Indonesian oil palm plantations provide raw materials to produce more environmentally friendly bio-plastics, replacing plastics made from petroleum oil that are not environmentally friendly
Plastics are widely used in various industries such as packaging, food and beverage industry, automotive industry, children’s toy industry, furniture and household appliances, and shopping bags. Plastics demand in Indonesia is around 5 million tons per year with an average growth of 5 percent year.
Plastic raw materials that exist today namely polypropylene and polyproethylene are derived chemical products from petroleum, so not only affecting our health, they are also toxic, so difficult to decompose naturally (non degradable), and polluting the environment. Hundreds of thousands of tons of plastic annually are thrown away into the environment. Indonesia is currently the second largest country (after China) that pollutes the environment with dirty plastics.
In addition to polluting the environment of Indonesia, about 50 percent of plastic raw materials produced in Indonesia are still imported. The amount of foreign exchange income drained to import the gross plastics reaches about US $ 7 billion annually. It is already polluting the environment, detrimental to our health, yet it is draining huge foreign exchange income, too.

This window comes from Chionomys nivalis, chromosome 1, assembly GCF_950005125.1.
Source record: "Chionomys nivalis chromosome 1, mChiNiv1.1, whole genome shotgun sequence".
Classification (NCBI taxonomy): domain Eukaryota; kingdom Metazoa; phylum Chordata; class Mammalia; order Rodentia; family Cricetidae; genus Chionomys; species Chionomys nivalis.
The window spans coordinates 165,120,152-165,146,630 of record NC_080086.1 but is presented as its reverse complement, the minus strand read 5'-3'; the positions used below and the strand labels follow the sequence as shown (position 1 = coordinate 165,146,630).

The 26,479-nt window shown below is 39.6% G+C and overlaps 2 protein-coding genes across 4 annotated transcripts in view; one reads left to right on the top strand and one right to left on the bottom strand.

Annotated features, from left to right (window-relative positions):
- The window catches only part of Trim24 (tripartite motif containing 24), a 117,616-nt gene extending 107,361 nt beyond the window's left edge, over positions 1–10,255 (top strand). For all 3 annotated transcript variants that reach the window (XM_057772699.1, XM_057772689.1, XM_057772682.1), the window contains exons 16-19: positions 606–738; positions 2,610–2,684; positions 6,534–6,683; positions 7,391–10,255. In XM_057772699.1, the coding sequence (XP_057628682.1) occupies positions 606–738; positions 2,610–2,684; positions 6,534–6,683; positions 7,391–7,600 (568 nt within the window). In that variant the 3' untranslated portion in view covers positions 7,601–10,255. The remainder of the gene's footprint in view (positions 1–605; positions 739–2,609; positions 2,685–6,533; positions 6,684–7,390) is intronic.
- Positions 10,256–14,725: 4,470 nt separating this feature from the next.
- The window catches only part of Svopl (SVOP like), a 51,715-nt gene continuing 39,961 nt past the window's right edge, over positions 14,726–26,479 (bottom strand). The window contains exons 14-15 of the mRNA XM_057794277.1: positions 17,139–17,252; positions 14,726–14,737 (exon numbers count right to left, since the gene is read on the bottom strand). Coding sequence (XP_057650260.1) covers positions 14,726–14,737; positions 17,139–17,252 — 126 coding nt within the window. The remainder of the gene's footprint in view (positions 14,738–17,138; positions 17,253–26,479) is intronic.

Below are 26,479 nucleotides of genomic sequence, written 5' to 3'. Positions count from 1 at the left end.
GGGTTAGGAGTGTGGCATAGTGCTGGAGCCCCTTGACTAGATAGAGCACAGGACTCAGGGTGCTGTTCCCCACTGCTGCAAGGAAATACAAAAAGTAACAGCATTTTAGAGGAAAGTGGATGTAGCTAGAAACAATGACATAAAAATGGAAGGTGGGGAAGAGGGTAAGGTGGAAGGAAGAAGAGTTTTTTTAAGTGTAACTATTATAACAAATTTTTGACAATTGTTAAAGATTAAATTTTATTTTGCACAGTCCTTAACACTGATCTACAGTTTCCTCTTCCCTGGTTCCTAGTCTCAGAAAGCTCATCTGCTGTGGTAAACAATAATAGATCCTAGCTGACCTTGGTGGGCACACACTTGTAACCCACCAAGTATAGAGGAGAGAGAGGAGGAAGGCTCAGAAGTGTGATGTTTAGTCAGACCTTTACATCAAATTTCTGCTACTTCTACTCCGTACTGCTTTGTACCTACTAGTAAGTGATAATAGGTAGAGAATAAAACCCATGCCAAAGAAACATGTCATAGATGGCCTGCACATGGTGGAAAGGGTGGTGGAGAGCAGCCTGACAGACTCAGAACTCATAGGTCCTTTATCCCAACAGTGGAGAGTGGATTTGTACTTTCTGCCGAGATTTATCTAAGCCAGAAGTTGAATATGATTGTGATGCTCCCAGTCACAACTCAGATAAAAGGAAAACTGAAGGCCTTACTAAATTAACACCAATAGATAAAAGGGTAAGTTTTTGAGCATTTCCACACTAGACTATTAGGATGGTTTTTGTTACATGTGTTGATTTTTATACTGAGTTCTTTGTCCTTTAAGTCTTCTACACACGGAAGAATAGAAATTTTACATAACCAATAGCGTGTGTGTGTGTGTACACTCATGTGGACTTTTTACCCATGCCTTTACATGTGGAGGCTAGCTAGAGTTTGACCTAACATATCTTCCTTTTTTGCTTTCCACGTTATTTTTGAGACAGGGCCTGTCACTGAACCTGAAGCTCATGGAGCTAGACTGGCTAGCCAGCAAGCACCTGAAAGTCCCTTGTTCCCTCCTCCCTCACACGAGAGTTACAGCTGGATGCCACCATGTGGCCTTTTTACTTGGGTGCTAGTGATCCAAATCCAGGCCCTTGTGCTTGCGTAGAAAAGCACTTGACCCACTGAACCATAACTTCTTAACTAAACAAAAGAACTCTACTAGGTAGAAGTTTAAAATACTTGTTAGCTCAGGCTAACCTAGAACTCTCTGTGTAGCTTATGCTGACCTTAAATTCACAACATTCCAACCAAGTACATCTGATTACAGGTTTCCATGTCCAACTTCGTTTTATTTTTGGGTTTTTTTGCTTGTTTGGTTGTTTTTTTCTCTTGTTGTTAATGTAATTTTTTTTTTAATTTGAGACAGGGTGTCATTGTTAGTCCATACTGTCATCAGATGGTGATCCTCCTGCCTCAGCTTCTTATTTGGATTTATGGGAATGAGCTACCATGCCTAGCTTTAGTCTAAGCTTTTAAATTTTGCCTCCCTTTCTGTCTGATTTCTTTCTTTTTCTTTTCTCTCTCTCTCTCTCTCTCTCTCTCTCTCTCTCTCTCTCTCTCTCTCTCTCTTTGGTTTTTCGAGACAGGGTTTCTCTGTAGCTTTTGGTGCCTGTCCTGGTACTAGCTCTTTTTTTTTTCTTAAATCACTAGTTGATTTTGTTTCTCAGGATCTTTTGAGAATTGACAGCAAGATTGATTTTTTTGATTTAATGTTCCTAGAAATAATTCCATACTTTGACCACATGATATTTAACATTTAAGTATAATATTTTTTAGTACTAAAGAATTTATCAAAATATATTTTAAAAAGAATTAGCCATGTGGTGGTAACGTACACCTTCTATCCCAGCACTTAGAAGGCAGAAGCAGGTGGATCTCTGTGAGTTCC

Now is the time to put an end to the production and use of the dirty plastic and switch to bio-plastics from palm oil. Indonesia has about 11 million hectares of palm plantations and produces about 35 million tons palm oil (CPO and PKO) per year. Other than palm oil, it also produces about 167 million tons per year of dry biomass materials in the form of empty bunches, fruit fibers, stems, leaf lids and shells that are available throughout the year. The biomass, especially empty bunches and fruit fibers, have already been collected at the palm oil factory, so it does not cost money to collect them.
Biomass and palm oil are raw materials needed to produce bio-plastics. Many universities and research institutes have been researching this palm- based bio-plastic. If the government seriously supports this palm-based bio-plastic start-up, it does not take long for Indonesia to be able to use bio-plastics as a substitute for the dirty plastics. Only from palm biomass alone, it is not difficult to produce 6 million tons of bio-plastics every year.
Palm-based bio-plastics have advantages over plastics from petroleum chemicals. Bio-plastics can decompose naturally (biodegradable) so it won’t to pollute the environment. Because it is made from organic material, it is not toxic or detrimental to our health, either. In addition, palm-based bio-plastics, all of which are domestically produced, will save up to 7 billion dollars worth of plastic imports. Even, it is possible for Indonesia to become one of the world’s exporters of bio-plastic seeds.
Now, it is up to the government’s seriousness to support the development of this bio-plastic industry. Experts in our universities have been involved in this bio-plastic project. If there is policy support and sufficient financing, it will make it faster to eventually produce this bio-plastics. Environmental NGOs that have been concerned with environmental sustainability also need to support the development of this palm oil-based bio-plastic industry.
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